“We have to make three attempts,” he said. “It’s to your benefit to let us in. We’re appraisers. We just want to make sure the data is accurate. … We’re not permit police.”

In addition to the revaluation a decade ago, in 2011 the township did a reassessment, which didn’t entail on-site visits by inspectors, for the 2012 tax year.

With this year’s revaluation property owners will receive letters informing them of their new valuations in November and December, and can set up meetings to come to the municipal complex to discuss them with PPA officials if they are dissatisfied or feel there has been a mistake regarding their property.

Right now, the town has a so-called equalization factor of about 80 percent, meaning that homes are only assessed at 80 percent of their market value, which is one reason the revaluation was ordered by the Essex County Board of Taxation and the state, officials said at the presentation. So on average, assessments are lagging behind actual sale prices on properties.

“The market is very robust in Montclair right now,” Librizzi said. “The market is extremely strong.”

The revaluation is meant to put homes on an equal playing field in terms of their true value, to spread the tax burden equally, and to limit the town’s exposure in terms of tax appeals, Schneider said. If a homeowner isn’t in when an inspector stops by, the inspector will leave a card saying when he or she will come back to do an interior inspection. A property owner can contact PPA then, by phone or email, if they want to set up a different, more convenient time, according to Schneider.

Property owners who don’t give inspectors access to building interiors risk having estimates made for their assessments, officials said.

Susan Horowitz, a Montclair Realtor who was one of about 20 real estate agents who attended the meeting, said that a lot of people who initially look for homes in Montclair end up buying in Bloomfield or Cedar Grove because of the taxes. She asked what was missing in the township to help underwrite the cost of services to residents.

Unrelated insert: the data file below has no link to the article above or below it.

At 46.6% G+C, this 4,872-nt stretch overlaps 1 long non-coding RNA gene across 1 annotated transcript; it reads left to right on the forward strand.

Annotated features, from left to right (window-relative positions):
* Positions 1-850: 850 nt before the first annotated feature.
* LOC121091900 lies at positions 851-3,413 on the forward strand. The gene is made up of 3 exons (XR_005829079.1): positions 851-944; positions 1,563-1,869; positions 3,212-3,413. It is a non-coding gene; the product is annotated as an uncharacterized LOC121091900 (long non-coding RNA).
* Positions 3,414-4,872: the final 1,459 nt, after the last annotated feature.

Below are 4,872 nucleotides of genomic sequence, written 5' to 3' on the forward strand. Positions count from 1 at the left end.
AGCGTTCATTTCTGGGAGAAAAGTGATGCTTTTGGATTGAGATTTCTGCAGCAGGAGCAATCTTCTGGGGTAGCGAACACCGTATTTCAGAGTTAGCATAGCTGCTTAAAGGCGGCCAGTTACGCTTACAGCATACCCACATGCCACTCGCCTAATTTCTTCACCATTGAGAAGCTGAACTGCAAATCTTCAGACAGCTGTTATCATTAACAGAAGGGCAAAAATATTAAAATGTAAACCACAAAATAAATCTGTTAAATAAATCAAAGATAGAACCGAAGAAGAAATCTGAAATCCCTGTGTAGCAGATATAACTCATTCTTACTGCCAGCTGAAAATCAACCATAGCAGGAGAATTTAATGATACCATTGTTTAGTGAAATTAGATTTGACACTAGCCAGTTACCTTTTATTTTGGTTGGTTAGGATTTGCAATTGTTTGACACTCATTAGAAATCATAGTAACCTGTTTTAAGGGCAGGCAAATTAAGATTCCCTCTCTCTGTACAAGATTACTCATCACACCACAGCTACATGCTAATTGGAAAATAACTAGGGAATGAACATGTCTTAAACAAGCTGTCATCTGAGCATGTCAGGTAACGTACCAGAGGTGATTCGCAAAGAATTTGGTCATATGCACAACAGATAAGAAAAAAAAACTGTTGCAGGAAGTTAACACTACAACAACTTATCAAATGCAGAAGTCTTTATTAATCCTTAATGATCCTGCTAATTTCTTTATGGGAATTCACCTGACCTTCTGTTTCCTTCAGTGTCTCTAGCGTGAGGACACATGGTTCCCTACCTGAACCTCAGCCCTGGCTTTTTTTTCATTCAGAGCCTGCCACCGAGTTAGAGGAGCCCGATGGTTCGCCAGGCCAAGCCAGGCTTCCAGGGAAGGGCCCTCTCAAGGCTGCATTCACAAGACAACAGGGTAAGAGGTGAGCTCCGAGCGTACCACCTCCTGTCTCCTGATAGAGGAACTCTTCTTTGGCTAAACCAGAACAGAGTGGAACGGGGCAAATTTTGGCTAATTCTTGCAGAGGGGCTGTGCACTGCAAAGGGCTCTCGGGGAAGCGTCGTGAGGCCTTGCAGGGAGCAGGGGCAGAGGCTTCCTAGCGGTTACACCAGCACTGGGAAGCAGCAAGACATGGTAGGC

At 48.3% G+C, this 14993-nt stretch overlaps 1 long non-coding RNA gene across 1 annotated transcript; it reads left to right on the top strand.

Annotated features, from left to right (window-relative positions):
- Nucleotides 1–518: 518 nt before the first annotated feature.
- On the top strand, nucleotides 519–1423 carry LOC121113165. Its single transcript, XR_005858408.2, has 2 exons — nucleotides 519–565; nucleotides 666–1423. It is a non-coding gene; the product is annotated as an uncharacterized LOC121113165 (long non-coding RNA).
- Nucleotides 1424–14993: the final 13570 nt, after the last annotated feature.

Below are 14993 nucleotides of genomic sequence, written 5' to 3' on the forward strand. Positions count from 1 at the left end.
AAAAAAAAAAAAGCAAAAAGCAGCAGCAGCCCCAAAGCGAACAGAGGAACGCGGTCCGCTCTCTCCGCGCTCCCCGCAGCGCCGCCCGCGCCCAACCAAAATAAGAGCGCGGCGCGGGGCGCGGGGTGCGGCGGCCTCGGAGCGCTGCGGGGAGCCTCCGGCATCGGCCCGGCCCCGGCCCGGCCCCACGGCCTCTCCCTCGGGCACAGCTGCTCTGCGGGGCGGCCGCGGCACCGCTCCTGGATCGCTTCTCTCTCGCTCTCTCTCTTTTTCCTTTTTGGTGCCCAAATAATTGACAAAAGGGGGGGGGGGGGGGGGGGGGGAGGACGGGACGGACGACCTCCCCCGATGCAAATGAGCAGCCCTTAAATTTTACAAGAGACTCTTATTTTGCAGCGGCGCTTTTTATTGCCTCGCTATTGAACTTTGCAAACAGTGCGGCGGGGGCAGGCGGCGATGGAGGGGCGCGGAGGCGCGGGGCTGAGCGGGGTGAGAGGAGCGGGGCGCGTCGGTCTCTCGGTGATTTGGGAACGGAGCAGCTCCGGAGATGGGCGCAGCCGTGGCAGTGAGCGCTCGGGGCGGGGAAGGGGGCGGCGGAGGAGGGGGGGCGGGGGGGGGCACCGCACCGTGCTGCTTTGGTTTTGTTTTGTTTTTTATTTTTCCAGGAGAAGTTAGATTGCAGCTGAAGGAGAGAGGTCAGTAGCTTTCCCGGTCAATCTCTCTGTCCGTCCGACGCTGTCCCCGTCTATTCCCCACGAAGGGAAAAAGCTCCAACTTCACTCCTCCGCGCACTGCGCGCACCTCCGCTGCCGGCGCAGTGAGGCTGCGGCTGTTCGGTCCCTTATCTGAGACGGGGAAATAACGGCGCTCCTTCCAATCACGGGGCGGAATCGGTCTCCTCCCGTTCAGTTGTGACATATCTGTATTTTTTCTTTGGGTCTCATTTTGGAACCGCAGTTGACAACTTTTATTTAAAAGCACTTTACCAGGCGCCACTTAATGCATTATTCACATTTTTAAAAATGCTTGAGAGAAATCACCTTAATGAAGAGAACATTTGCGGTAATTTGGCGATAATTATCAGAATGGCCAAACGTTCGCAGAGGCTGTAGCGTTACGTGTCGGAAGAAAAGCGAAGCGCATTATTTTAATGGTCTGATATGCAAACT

The problem is the town’s lack of commercial ratables, which in Montclair account for only about 15 percent of the municipality’s $5.7 billion tax base, with the remaining 85 percent residential properties, hence the high taxes for local homeowners. 

Several residents said that Montclair’s high taxes essentially lower the value of their homes because would-be buyers are put off by them, or factor them in, essentially shaving all or part of the township’s taxes off the proposed sale price.

This year’s revaluation will take effect for the 2018 tax year. PPA has a $887,000 contract to do the work for the township.

Montclair’s 2016 tax rate was $3.634 per $100 of the assessed value of a property, according to Librizzi. Tax rates generally drop in the year of a revaluation, he said. But it is hard to gauge whether a particular property’s taxes will increase or decrease because there are numerous factors involved in calculating the bill, Librizzi said.

“There are so many moving parts … It’s hard to generalize,” he said.